Additionally,at the 3rd grade level, we see that multiple reading skills must integrate at once. The traditional education model expects 3rd graders to read in order to learn. Compare this with learning to read.
Many kids at this age are not even remotely fluent in all the component reading skills.
They’re often sent out on their “academic” own to read, process, and apply written information that they are NOT developmentally ready for yet.
They then fall further behind in other content areas because we’ve placed reading to learn ahead of learning to read.
Skills Involved In Reading Comprehension
The precursors skills to reading comprehension include (but are not limited to):
- The ability to know how to pronounce a word correctly using relatively new decoding skills,
- Accurately interpret that specific word,
- Once properly spoken aloud, your student must move to the next word while holding onto previous word (working memory).
- The child must pull from his often limited vocabulary in order to understand (long term memory and vocabulary development).
- Engage the previously read words in his working (and short-term) memory in order to process them as a whole.
Is Visualizing the Missing Piece?
As mentioned earlier, just because a child can decode words does not mean that they are seeing a story in their mind (visualizing).
The ability to visualize what is read is a HUGE factor behind troubles with reading comprehension. And many children do not naturally create a picture or “movie” in their head.
This skill, along with many other language processing skills, are frequently lacking in kids with symptoms of dyslexia, autism or ADHD.
This is why many of these skills need to be explicitly taught.
Suggested Visualizing Resource
Highly Verbal Kids Aren’t Immune
Here’s the kicker.
Even if your child has always been “highly verbal,” they can still have receptive language deficits which show up as reading comprehension problems.
- Or if your child frequently forgets what they’ve read,
- Can’t remember that you told him 100 times how to clean his bathroom,
- or says, “I don’t know” a lot…
These are just a few indicators of an underlying auditory processing or language comprehension (language processing) issue.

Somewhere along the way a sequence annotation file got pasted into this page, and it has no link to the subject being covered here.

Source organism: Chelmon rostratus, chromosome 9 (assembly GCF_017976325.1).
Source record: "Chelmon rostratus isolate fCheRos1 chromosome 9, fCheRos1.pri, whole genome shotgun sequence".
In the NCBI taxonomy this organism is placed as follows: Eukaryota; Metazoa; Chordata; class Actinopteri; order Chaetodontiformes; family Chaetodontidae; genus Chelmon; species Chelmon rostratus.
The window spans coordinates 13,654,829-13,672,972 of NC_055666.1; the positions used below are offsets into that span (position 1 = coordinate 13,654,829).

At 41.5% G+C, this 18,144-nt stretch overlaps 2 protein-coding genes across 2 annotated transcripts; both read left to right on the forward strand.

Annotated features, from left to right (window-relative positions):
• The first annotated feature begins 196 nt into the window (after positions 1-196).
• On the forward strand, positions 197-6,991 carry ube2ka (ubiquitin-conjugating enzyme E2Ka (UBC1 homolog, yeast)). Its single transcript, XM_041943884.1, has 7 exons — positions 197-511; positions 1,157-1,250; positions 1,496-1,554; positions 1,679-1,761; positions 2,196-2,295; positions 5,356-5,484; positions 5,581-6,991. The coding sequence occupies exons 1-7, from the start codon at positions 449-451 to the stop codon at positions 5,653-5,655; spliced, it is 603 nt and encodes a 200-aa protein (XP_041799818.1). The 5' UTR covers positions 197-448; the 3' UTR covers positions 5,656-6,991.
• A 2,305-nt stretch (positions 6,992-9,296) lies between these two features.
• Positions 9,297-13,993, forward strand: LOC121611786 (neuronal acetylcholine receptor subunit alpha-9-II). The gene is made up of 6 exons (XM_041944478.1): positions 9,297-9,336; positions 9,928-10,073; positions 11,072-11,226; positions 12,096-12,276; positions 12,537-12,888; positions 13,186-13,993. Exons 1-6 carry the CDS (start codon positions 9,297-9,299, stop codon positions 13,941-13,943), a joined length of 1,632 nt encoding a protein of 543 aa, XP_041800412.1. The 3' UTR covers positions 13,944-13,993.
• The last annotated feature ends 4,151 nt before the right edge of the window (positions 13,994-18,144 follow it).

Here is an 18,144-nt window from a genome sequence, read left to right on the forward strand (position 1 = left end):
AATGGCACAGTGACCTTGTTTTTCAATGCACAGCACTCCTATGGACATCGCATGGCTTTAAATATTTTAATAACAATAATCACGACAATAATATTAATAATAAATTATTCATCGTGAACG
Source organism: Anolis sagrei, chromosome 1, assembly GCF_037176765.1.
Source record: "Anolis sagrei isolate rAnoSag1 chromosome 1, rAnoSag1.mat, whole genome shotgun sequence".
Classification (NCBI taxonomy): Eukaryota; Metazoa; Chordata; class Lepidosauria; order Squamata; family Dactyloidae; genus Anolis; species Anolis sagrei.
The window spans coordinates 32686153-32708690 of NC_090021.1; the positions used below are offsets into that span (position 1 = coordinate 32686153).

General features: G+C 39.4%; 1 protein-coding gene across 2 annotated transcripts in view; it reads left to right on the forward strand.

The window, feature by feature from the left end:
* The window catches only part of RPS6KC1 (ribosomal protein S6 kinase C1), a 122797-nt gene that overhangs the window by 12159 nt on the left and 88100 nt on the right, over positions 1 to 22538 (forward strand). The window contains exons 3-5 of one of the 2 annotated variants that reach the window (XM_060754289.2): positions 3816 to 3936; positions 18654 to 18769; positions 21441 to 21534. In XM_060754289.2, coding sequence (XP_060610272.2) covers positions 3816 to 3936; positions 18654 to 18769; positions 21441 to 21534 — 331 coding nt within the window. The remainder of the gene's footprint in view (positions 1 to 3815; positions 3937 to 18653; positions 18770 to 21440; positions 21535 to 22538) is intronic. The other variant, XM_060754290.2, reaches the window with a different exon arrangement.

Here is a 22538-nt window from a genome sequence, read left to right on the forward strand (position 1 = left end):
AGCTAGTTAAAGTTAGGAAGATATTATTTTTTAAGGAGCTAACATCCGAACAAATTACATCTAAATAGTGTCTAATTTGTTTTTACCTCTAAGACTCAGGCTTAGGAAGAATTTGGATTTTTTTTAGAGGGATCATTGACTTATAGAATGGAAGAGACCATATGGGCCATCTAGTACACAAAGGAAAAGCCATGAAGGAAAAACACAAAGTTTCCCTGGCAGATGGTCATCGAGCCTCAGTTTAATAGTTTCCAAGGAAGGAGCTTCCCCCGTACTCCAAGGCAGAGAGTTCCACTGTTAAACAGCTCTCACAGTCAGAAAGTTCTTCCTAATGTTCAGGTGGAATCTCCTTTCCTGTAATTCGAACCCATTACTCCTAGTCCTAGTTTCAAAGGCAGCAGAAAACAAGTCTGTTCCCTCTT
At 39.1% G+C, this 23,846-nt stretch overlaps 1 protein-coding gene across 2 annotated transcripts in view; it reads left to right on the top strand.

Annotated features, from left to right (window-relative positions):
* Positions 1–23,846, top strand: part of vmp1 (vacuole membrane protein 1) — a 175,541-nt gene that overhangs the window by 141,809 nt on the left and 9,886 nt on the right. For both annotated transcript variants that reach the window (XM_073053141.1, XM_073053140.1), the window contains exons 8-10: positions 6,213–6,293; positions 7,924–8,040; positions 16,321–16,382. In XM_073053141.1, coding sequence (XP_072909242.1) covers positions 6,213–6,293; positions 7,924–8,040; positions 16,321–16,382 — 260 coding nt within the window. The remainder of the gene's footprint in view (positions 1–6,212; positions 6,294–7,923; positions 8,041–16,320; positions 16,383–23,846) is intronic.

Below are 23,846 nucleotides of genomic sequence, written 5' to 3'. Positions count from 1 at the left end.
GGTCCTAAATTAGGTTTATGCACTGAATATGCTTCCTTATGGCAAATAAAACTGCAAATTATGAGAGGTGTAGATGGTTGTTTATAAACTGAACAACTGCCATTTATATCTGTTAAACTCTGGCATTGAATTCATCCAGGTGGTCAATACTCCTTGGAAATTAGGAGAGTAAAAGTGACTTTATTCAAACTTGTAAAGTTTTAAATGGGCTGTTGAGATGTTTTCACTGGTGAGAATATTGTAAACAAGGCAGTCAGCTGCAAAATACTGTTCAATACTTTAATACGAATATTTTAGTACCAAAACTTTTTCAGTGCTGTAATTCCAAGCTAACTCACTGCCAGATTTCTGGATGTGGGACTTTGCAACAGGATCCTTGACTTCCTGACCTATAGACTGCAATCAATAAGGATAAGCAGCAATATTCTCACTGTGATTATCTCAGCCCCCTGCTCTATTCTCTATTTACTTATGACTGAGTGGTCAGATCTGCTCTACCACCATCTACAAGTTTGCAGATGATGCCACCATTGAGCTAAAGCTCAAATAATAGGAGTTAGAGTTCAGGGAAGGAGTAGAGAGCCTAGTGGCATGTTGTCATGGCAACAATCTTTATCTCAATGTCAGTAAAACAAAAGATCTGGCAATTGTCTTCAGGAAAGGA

Even if your child has always been “highly verbal”, they can still have receptive language deficits which show up as reading comprehension problems.
Auditory & Language Processing Impacts More Than Reading
Reading is not a simple process by a long shot.
Language processing deficits and gaps in oral and auditory language skills are a HUGE issue for children (and adults).
Most parents, educators, administrators and doctors don’t understand the magnitude of these issues. Instead of seeking root auditory and language issues, many of these kids have been labeled:
- Not LIVING UP TO THEIR POTENTIAL
- Much worse…
We all know that telling our kids to work harder or pay attention does no one any good and often leads to shame. But have hope.
Ultimately, addressing these language issues head on will make a HUGE difference academically, socially, relationally and more in the long term.
Seek The RIGHT Diagnosis For Struggling Readers
If you are concerned about your child’s auditory or language skills, seek support from a PRIVATE speech and language pathologist or an audiologist with a speciality in Central Auditory Processing disorders.
Between a private SLP and the right audiologist, underlying language issues can be addressed.
Check out this excellent presentation by Gail Richard, PhD and the former President of American Speech & Language Hearing Association.
Homeschooling To Equip Struggling Readers
One of the greatest blessings is living in a country where we can homeschool our children.
Homeschooling affords parents the ability to seek out the best possible resources and support to meet the needs of the individual learner.
Reading, Writing & Relationships: Parent Training
And if you’re looking to take back the power in your child’s academic, emotional and long-term success, I’ve created an in-depth training that you don’t want to miss.
I presented Reading, Writing & Relationships at the 2020 NCHE Summit For Teaching Exceptional Children and now it’s available to you.
Access the training today, and then circle back to me with questions. We’re in this together, Friend!